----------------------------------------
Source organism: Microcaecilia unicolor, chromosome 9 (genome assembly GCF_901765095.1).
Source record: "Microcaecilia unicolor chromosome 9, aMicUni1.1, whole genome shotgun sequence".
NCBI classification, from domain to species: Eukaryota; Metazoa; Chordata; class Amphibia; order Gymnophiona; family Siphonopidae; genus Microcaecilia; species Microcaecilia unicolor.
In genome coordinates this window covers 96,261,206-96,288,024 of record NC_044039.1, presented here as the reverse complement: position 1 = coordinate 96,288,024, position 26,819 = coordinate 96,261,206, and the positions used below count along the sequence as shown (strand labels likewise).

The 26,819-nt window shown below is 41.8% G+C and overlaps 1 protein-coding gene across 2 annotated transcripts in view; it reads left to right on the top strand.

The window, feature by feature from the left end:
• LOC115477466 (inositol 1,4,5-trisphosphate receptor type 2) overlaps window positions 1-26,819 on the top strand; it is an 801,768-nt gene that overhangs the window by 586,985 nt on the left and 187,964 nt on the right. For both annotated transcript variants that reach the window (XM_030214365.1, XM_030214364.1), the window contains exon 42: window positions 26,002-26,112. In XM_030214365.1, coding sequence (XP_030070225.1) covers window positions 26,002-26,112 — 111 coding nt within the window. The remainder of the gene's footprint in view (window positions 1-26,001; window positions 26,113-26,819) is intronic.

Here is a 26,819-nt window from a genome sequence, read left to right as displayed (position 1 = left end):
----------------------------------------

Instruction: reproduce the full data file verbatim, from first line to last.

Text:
Source organism: Microcaecilia unicolor, chromosome 9 (genome assembly GCF_901765095.1).
Source record: "Microcaecilia unicolor chromosome 9, aMicUni1.1, whole genome shotgun sequence".
NCBI classification, from domain to species: Eukaryota; Metazoa; Chordata; class Amphibia; order Gymnophiona; family Siphonopidae; genus Microcaecilia; species Microcaecilia unicolor.
In genome coordinates this window covers 96,261,206-96,288,024 of record NC_044039.1, presented here as the reverse complement: position 1 = coordinate 96,288,024, position 26,819 = coordinate 96,261,206, and the positions used below count along the sequence as shown (strand labels likewise).

The 26,819-nt window shown below is 41.8% G+C and overlaps 1 protein-coding gene across 2 annotated transcripts in view; it reads left to right on the top strand.

The window, feature by feature from the left end:
• LOC115477466 (inositol 1,4,5-trisphosphate receptor type 2) overlaps window positions 1-26,819 on the top strand; it is an 801,768-nt gene that overhangs the window by 586,985 nt on the left and 187,964 nt on the right. For both annotated transcript variants that reach the window (XM_030214365.1, XM_030214364.1), the window contains exon 42: window positions 26,002-26,112. In XM_030214365.1, coding sequence (XP_030070225.1) covers window positions 26,002-26,112 — 111 coding nt within the window. The remainder of the gene's footprint in view (window positions 1-26,001; window positions 26,113-26,819) is intronic.

Here is a 26,819-nt window from a genome sequence, read left to right as displayed (position 1 = left end):